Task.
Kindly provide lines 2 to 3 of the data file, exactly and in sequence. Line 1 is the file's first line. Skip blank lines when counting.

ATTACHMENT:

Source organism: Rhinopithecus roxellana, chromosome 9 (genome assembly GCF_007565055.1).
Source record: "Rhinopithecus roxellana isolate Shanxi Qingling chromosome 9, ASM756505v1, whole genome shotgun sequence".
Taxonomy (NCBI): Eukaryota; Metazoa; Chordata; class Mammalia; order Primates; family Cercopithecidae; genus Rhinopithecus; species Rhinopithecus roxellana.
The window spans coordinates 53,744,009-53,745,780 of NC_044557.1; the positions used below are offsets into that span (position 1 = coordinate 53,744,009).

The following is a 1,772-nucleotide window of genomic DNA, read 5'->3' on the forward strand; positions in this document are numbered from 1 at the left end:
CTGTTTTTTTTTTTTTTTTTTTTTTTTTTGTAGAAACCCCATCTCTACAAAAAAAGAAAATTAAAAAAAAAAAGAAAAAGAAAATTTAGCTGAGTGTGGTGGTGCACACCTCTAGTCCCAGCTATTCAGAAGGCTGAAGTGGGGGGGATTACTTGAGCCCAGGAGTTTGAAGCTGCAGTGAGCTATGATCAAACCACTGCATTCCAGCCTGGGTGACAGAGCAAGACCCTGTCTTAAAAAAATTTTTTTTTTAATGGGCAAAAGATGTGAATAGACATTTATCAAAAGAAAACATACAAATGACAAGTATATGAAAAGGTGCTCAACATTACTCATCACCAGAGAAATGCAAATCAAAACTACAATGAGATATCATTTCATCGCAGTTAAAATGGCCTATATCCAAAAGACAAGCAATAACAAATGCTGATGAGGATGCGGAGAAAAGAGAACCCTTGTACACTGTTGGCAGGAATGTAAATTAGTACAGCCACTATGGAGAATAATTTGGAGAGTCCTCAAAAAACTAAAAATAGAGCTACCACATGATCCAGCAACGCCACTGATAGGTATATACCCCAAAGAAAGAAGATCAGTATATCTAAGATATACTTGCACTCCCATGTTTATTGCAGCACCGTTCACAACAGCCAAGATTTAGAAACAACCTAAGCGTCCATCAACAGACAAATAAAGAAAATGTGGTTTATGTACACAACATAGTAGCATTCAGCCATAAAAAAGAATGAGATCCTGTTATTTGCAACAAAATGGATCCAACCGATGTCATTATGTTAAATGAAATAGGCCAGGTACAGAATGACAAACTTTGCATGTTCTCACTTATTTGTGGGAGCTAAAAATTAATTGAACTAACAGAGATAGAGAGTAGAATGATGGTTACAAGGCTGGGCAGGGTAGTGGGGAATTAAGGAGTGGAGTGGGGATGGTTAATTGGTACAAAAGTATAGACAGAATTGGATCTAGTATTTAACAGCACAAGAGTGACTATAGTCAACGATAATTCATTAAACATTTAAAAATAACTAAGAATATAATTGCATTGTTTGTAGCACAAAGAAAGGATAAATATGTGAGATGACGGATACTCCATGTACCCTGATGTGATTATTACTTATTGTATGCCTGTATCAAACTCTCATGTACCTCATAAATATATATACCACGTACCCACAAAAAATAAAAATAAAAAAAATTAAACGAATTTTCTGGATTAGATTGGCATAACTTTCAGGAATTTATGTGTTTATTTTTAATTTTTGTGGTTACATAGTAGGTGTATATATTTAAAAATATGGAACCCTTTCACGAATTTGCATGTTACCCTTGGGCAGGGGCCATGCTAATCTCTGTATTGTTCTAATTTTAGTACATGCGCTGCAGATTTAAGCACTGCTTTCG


Source record: "Rhinopithecus roxellana isolate Shanxi Qingling chromosome 9, ASM756505v1, whole genome shotgun sequence".
Taxonomy (NCBI): Eukaryota; Metazoa; Chordata; class Mammalia; order Primates; family Cercopithecidae; genus Rhinopithecus; species Rhinopithecus roxellana.